Esports is More Than Just Playing Games

Finding the Balance Between Education and Esports. Photo by Chaz Kawamura.

By Chaz Kawamura, Staff Writer

You are minutes into a practice with your team until suddenly you are interrupted by a notification that startles you. It’s your professor telling you that there is an assignment due by midnight that day. You find yourself in a panic as you are having the game of your life. What do you do?

I ask myself this question every day. As hard as it sounds, somehow, I still seem to manage the workload. For California State University, Dominguez Hills Esports team members, this is just some of what many members have to go through. It may seem easy to others, but in a pandemic, it is easier said than done.

With COVID-19 restrictions disallowing physical sports, esports is the closest thing to a physical sport a student will get. Although not a physically in-person sport, time is still taken out of your day for practice as well as competitions. This, in turn, might be challenging trying to balance your academics and play at the highest level in order to help the team win.

For me, it is just that, challenging. I am currently the team analyst/manager for our CSUDH Call of Duty Esports Team. As an analyst, I am in charge of creating strategies for the team, making the lineups, and roles. I also deal with the prospective member process along with the captain and co-captain to get new members ready to be on the team.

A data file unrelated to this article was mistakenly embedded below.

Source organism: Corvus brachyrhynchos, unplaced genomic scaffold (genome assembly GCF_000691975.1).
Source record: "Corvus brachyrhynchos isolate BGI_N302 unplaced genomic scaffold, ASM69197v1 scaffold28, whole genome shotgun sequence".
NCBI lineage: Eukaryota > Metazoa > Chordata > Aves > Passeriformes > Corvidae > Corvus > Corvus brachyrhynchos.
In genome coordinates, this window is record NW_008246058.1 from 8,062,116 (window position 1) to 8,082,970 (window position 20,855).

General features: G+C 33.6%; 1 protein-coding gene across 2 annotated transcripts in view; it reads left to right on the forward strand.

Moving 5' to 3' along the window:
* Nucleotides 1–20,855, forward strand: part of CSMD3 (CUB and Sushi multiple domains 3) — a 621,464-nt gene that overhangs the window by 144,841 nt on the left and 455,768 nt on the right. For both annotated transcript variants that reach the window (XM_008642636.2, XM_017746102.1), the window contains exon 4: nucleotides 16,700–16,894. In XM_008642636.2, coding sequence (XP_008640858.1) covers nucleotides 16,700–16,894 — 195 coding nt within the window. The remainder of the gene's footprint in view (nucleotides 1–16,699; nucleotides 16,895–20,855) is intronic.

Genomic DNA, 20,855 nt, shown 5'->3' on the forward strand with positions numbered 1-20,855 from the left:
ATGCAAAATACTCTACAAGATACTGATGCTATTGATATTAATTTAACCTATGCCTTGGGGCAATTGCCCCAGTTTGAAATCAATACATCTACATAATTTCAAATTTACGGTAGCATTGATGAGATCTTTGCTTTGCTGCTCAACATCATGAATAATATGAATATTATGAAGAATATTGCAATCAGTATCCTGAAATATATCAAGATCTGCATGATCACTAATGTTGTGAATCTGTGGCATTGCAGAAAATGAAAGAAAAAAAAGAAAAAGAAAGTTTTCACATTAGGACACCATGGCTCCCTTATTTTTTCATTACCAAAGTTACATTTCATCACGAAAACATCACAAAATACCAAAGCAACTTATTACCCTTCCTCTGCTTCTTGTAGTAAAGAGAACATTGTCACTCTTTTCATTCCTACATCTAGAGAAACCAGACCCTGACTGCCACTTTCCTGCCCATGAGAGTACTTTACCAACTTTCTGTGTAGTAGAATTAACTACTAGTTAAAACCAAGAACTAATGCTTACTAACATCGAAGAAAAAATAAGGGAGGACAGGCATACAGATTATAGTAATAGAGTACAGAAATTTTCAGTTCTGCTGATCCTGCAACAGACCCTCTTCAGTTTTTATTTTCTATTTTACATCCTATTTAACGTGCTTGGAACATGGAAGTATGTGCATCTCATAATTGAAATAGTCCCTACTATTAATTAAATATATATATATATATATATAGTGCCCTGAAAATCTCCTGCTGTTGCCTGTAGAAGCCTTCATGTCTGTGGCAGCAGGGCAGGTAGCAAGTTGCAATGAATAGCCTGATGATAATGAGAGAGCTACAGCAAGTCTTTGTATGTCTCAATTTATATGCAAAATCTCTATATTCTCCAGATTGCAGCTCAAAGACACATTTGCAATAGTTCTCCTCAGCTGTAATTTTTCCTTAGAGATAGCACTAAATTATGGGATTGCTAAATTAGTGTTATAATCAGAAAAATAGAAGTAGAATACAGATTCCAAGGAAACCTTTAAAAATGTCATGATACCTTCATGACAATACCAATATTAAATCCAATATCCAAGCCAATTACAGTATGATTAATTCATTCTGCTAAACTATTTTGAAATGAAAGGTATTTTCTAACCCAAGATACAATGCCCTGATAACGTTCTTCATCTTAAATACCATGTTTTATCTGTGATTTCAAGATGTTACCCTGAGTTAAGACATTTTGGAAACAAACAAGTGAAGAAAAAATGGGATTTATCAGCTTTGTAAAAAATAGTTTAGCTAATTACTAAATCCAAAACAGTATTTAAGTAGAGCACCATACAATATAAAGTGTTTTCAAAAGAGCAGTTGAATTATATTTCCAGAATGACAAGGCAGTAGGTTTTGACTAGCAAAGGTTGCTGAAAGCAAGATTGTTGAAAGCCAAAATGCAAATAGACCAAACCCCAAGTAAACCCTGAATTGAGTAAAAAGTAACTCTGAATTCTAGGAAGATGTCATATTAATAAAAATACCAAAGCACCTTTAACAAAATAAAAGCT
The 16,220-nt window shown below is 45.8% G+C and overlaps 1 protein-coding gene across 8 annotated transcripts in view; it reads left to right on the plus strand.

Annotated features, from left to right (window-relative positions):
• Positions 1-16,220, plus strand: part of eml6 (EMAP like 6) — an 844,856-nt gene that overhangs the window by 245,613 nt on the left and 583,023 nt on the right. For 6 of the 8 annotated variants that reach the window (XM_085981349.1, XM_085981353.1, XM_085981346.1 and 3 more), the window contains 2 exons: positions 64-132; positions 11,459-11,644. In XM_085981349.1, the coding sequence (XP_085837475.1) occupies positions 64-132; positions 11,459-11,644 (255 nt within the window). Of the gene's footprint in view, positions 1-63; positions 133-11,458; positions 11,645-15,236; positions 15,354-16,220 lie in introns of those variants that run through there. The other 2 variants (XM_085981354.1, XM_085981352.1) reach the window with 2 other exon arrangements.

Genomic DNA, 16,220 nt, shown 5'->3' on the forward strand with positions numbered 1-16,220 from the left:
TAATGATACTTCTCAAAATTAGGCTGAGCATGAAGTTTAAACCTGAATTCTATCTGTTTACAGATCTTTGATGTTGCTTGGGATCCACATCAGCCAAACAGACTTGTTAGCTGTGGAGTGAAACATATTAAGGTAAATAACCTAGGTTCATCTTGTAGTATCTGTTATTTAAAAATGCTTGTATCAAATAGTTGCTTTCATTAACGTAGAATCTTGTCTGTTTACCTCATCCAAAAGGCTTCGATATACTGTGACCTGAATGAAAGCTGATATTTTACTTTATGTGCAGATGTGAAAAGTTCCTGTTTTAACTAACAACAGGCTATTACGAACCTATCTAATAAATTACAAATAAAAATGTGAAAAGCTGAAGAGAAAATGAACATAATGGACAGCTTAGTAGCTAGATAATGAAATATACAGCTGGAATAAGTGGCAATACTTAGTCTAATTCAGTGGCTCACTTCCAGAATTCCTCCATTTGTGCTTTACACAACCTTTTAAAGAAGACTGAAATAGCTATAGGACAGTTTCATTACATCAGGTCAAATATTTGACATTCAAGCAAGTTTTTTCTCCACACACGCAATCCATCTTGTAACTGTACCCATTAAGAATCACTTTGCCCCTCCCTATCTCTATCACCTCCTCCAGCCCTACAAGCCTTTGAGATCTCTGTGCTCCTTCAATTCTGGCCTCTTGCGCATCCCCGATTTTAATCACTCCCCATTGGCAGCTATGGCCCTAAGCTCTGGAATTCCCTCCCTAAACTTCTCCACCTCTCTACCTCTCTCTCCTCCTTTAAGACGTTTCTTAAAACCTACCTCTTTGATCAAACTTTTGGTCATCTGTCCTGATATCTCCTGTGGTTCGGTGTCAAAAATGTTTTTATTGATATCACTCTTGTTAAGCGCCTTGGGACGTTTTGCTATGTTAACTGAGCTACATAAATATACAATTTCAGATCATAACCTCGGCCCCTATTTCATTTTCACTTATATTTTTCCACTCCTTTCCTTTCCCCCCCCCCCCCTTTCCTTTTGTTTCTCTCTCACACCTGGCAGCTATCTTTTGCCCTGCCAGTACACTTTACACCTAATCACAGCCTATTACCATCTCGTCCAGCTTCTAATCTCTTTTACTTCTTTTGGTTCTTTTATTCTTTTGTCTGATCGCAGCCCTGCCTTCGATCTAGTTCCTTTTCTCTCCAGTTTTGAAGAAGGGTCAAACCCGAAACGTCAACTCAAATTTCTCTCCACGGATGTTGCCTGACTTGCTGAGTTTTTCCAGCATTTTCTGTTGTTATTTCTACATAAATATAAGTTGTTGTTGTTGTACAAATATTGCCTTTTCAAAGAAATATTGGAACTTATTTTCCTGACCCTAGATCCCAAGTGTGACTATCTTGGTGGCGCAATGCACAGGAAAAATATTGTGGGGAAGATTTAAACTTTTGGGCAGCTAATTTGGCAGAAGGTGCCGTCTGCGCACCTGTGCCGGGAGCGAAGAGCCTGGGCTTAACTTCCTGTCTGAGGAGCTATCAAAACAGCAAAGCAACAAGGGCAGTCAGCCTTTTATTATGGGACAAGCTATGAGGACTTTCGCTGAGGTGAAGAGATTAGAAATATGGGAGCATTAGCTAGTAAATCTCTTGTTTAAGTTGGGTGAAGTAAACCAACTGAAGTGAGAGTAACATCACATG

While not physically challenging, esports is just as mentally challenging. Many professional esports athletes spend hours upon hours perfecting their craft while having to balance their social life, family, and for some, their education as well. This is the case for college esports athletes like myself. Though, online classes made it easier for student esports athletes to find a balance.

One student, Cesar Urena, sophomore Flex Player and fellow member of CSUDH’s Call of Duty team, is just one of the many students that try to find the correct balance between gaming and academics.

“Having online classes is definitely easier to balance the two since most professors provide the work ahead of (the) team, which allows me to get it done as soon as possible and have more time for esports,” Urena said.

For the Call of Duty team, we practice four days a week each day for two hours. I also have five classes I am currently taking this semester, taking at least two classes Monday through Thursday. On top of that, I am also the rush chair for the fraternity Omega Delta Phi Inc. and a member of the Society of Independent Student Journalists.

The way I structure these responsibilities is by using a planner to keep myself on track and organized. I have a list of things I need to do for the week, whether it be meetings or homework. I also make it in order of importance as well. I get the things stuff I need to do for classes and mandatory Zoom meetings done first. Then, I spend the remainder of my time to focusing on other responsibilities, if I still have available time.

The effect of regular sports overshadows the mental exhaustion of what an esports athlete can go through. It has been hard because there are no scholarships for esport athletes and little to no facilities for esport athletes at schools. This was until recently when the University of Kentucky made a multi-million dollar facility for its esports teams. UCLA doesn’t even have its own esports facility and that is one of the biggest esports teams on the west coast.

With a new esports lab in the works at CSUDH, who knows what the possibilities are when it comes to balancing academics and sports. In the future, the CSUDH esport athlete will be able to go practice with their team right after their last class of the day. Maybe by then, people will start to understand what it is like to be a student esport athlete.